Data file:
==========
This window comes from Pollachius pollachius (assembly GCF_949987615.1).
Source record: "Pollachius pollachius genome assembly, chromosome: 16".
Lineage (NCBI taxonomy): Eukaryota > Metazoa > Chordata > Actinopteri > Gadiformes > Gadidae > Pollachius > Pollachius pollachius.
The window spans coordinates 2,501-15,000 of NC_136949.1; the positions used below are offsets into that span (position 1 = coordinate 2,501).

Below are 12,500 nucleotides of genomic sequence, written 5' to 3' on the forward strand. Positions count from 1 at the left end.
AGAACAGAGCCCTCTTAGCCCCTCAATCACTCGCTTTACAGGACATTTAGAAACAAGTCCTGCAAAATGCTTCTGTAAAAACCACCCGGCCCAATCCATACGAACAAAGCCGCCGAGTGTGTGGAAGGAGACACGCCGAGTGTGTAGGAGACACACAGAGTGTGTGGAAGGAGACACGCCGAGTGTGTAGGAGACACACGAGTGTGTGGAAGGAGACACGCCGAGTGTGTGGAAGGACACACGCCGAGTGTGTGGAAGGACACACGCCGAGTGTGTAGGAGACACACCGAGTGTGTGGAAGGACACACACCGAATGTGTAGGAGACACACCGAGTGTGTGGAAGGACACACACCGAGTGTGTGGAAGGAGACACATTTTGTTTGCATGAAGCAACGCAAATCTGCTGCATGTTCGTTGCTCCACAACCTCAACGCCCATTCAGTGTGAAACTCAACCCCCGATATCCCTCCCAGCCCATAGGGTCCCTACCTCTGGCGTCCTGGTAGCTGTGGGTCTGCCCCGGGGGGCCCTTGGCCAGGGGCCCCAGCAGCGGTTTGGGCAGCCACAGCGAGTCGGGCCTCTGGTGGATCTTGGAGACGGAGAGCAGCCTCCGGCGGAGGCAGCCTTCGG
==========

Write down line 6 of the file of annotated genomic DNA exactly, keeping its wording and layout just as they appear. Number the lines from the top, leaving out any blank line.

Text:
AGAACAGAGCCCTCTTAGCCCCTCAATCACTCGCTTTACAGGACATTTAGAAACAAGTCCTGCAAAATGCTTCTGTAAAAACCACCCGGCCCAATCCATACGAACAAAGCCGCCGAGTGTGTGGAAGGAGACACGCCGAGTGTGTAGGAGACACACAGAGTGTGTGGAAGGAGACACGCCGAGTGTGTAGGAGACACACGAGTGTGTGGAAGGAGACACGCCGAGTGTGTGGAAGGACACACGCCGAGTGTGTGGAAGGACACACGCCGAGTGTGTAGGAGACACACCGAGTGTGTGGAAGGACACACACCGAATGTGTAGGAGACACACCGAGTGTGTGGAAGGACACACACCGAGTGTGTGGAAGGAGACACATTTTGTTTGCATGAAGCAACGCAAATCTGCTGCATGTTCGTTGCTCCACAACCTCAACGCCCATTCAGTGTGAAACTCAACCCCCGATATCCCTCCCAGCCCATAGGGTCCCTACCTCTGGCGTCCTGGTAGCTGTGGGTCTGCCCCGGGGGGCCCTTGGCCAGGGGCCCCAGCAGCGGTTTGGGCAGCCACAGCGAGTCGGGCCTCTGGTGGATCTTGGAGACGGAGAGCAGCCTCCGGCGGAGGCAGCCTTCGG